E very soldier knows it: the most dangerous opponent is the one within. This is one of the reasons why loyalty is such a cherished characteristic in a fighting force. A weak link within can destroy far more easily than a strong opponent on the other side of the battle field.
One year ago, President Muhammadu Buhari appointed Tukur Buratai to lead the armed forces as Chief of Army Staff. The president had just taken power, and he enjoyed tremendous goodwill and support. With the conquest of Boko Haram being one of his principal objectives, he sought to shore up the nation’s military, beginning with the removal of its discredited leaders.
Lt. General Buratai was the right man in the right place at the right time: a Borno State indigene whose appointment would send out all the right political signals, and a man who would have more than one reason to dig deep in the battle against the murderous blackmailers and murderers in the northeast.
At Buratai’s swearing-in, along with other Service Chiefs, Buhari told them they had earned their appointments and promotions as “first class senior officers who identify sterling leadership qualities…You must acquaint yourselves and justify the honor done to you.”
Buratai took that baton and ran with it, declaring, subsequently: “The Nigerian Army is back, we are fully back on track; the previous impression should be erased, the Nigerian Army is professional…re-emphasizing training…in line with my vision to have a professionally responsive army.”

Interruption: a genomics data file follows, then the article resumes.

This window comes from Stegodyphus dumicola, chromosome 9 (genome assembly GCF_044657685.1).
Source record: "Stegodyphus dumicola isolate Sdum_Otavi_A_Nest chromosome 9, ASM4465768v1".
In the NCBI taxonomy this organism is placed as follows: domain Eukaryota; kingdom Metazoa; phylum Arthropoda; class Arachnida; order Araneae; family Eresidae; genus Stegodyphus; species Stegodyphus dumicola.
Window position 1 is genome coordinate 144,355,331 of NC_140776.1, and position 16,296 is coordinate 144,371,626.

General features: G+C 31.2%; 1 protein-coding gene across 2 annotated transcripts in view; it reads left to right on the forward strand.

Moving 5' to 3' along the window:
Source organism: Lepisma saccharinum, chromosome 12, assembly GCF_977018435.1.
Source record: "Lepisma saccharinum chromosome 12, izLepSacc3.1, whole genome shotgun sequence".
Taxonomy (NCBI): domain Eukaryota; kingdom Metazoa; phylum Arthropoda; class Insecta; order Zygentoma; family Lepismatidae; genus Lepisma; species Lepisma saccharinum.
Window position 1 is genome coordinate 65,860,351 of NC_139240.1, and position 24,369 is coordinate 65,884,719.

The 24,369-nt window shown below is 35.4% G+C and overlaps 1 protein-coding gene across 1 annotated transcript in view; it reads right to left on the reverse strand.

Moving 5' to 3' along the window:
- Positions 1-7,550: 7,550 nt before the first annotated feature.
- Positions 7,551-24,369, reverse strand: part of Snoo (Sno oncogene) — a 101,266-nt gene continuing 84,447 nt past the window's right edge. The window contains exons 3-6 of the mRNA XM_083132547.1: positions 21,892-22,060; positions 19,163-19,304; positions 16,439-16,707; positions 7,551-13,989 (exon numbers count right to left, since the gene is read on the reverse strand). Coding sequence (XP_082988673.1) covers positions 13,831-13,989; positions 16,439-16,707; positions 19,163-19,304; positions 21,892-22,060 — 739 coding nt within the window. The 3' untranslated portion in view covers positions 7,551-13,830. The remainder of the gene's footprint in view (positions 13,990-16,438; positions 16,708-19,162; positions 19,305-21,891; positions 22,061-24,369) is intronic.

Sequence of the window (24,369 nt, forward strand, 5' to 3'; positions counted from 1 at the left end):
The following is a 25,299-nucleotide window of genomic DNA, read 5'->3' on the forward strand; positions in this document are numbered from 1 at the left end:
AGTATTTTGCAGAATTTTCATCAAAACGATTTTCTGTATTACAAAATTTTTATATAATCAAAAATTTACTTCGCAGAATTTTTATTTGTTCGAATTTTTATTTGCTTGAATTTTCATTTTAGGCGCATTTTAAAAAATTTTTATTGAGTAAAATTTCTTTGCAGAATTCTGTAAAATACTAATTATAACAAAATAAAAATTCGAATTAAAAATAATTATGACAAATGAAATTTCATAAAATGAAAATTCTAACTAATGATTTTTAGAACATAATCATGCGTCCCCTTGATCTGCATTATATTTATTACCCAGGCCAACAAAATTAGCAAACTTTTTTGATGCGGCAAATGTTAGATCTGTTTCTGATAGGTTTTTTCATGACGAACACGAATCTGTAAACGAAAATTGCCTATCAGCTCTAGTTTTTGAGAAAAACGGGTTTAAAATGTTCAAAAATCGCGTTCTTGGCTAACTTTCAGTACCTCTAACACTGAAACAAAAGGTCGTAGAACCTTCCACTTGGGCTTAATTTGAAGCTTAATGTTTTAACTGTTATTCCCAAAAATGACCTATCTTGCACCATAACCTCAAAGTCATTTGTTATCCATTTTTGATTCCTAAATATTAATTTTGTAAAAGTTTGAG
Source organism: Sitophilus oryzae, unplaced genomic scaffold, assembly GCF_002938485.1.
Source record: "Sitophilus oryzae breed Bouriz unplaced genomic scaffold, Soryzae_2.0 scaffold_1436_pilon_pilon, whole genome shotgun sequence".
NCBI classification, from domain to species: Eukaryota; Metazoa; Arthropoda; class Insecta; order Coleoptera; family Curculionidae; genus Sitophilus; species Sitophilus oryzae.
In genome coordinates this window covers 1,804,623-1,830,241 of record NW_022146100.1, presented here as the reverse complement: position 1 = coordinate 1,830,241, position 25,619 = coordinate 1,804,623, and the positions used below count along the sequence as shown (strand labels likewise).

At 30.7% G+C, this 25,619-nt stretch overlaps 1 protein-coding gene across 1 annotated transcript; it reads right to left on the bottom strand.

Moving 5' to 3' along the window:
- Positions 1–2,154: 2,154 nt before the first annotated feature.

It was 34 years since he had joined the army, and exactly 30 since he became Lieutenant.
As he surveyed his terrain in 2015, and spoke about that grand vision, it didn’t come into question that he was a very wealthy man. So wealthy that, two years before, he had shelled out $1.5m to buy real estate.
$1.5m. In Dubai.
Not in a bank loan, not in an inheritance. Not in a gift from Olusegun Obasanjo or Ibrahim Babangida or Aliko Dangote, but in personal savings.
He had somehow, in 30 years, kept from spending his salaries, as many soldiers do, on women, or beer or suya or peppersoup.
He had shown unusual savvy and energy in the thrift department, apparently making a business of saving every penny through three decades as a soldier.
Three decades, and then he suddenly owned some of the most expensive property in Dubai.
$1.5m is a considerable amount of money, especially for a government employee. You would normally be expected to be in a different line of business not simply to save that kind of money, but to make it in the first place.
There are people who are not paying attention to the implications of this. They think the General should tell the nation another story.
It is easy to understand their cynicism. We live in a country ruined by thieves in high places. In the past year, we have seen an army (no pun suggested) of military chiefs being exposed for astounding looting of funds meant for military procurement. Monuments to greed continue to be recovered from them.
These are men who sent out fellow Nigerians, armed with inferior equipment, to battle fronts and other military assignments.
Why, only last Thursday, on the basis of a report of the Presidential Committee investigating Defense Equipment Procurement between 2007 and 2015, President Buhari authorized further investigation of those indicted, about 54 in all.